Profile plots are a novel graphical display in dexter designed to visualize a certain kind of measurement invariance. A profile plot is useful when there are:

  • a population classified in two or more groups,
  • a test with items classified into two groups – let us call them domains, and
  • a working hypothesis that groups differ in their response to domains, given the same total score on the test.

For each distinct total score and each group we show, on the 1-simplex space, the most frequent combination of subscores on the two domains. This may be based on observed data, but we prefer smoothed values from the interaction model. The dots for each group are then connected across the total scores. A more detailed description is given in the vignette.

Due to the novelty of this approach, there is no documented research yet on its properties under different conditions. For any new method of investigating differences between groups, two important questions are:

  1. Is the method able to distinguish differences when they truly exist?
  2. When the method indicates a difference, does that truly exist or is it possibly caused by random variation?

We hope to offer some insight into these questions with the interactive applet below. Two obvious factors that affect the interpretation of a profile plot are the number of observations per group and the number of items in both domains of a categorization. With the applet, you can study the influence of these variables. You decide whether a difference between groups is present and if so, how large it is, by adjusting the difficulty of the test items in the domains for each group.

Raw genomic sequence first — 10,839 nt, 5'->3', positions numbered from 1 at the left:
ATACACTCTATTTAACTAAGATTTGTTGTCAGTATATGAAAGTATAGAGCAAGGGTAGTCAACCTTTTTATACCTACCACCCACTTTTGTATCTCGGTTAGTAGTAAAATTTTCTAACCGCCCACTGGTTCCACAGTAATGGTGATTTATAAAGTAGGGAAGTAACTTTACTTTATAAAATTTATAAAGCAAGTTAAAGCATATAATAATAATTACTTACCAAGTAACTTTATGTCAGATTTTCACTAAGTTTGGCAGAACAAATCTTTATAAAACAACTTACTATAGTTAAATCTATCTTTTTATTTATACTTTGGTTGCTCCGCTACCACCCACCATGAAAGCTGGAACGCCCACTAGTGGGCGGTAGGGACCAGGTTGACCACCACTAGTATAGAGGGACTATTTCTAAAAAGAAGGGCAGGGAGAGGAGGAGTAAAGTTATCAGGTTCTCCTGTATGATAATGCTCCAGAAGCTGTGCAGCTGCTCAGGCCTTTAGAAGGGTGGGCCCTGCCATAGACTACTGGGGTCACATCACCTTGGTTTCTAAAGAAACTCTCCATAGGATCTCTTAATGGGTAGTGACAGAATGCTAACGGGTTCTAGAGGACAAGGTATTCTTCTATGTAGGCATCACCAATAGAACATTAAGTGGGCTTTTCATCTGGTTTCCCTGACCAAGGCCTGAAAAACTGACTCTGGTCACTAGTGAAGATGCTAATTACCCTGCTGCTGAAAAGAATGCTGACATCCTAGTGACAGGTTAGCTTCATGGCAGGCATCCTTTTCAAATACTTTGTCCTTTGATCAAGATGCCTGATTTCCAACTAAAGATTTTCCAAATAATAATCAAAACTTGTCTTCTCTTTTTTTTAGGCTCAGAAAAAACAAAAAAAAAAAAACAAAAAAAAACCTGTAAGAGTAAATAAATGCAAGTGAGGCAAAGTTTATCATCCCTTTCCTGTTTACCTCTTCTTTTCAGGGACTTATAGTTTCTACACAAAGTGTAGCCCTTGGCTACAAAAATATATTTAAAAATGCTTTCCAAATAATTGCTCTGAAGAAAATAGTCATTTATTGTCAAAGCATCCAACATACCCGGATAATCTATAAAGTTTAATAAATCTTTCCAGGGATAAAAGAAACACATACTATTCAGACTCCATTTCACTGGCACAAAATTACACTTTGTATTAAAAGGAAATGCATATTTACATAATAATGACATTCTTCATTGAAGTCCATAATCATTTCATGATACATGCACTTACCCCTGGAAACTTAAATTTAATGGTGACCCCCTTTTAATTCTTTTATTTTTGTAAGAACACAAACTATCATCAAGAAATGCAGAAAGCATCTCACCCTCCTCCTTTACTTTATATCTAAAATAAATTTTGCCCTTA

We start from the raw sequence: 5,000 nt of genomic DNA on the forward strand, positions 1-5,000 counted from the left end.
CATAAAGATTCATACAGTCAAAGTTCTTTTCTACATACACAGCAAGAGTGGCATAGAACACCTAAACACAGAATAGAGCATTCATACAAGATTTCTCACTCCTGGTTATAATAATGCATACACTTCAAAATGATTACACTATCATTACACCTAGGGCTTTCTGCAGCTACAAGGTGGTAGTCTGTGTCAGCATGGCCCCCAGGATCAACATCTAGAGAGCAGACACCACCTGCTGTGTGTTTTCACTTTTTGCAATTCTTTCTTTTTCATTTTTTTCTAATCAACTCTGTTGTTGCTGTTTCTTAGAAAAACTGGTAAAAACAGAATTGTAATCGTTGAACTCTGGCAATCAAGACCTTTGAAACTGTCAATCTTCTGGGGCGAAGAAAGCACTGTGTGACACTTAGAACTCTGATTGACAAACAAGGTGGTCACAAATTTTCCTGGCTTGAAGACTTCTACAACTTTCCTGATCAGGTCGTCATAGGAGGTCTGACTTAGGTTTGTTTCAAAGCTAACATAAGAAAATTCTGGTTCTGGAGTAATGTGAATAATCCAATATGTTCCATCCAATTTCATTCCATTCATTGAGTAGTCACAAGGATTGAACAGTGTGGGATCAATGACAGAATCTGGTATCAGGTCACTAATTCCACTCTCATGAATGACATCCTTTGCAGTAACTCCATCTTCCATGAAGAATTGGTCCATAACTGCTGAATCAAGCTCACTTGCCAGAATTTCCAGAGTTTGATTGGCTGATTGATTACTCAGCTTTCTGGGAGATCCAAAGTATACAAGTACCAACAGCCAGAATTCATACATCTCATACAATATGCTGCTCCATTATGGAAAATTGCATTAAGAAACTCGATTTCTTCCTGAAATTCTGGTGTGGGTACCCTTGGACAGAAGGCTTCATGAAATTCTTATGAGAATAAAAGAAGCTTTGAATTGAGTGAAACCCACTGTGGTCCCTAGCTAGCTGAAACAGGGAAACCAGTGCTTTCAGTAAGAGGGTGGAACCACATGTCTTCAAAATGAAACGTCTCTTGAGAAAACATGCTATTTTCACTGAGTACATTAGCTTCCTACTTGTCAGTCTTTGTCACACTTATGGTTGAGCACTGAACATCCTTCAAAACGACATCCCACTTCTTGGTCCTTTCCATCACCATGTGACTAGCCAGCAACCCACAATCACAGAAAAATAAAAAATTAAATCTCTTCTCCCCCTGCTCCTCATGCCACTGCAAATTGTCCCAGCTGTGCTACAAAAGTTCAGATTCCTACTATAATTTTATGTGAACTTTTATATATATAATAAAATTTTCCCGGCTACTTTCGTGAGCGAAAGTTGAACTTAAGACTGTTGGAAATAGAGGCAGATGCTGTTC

In its initial state, the applet simulates item and person parameters such that the item parameters in the domains and the skills of the groups do not differ. If you increase the difficulty of, say, domain A for group 1, you simultaneously decrease the difficulty of domain B for group 1. Click on Generate data and plot to simulate response data under the Rasch model and display the profile plot.

When the data is simulated with no differences between the groups, the generated profile plots give an impression of how random variation appears to the eye for various choices of sample size and test length. It is a good idea to generate several plots for any chosen set of conditions to get a feel of their visual representation in profile plots. Comparing profile plots generated from real data to profile plots generated under known conditions may be helpful in assessing the presence and size of group differences in your data.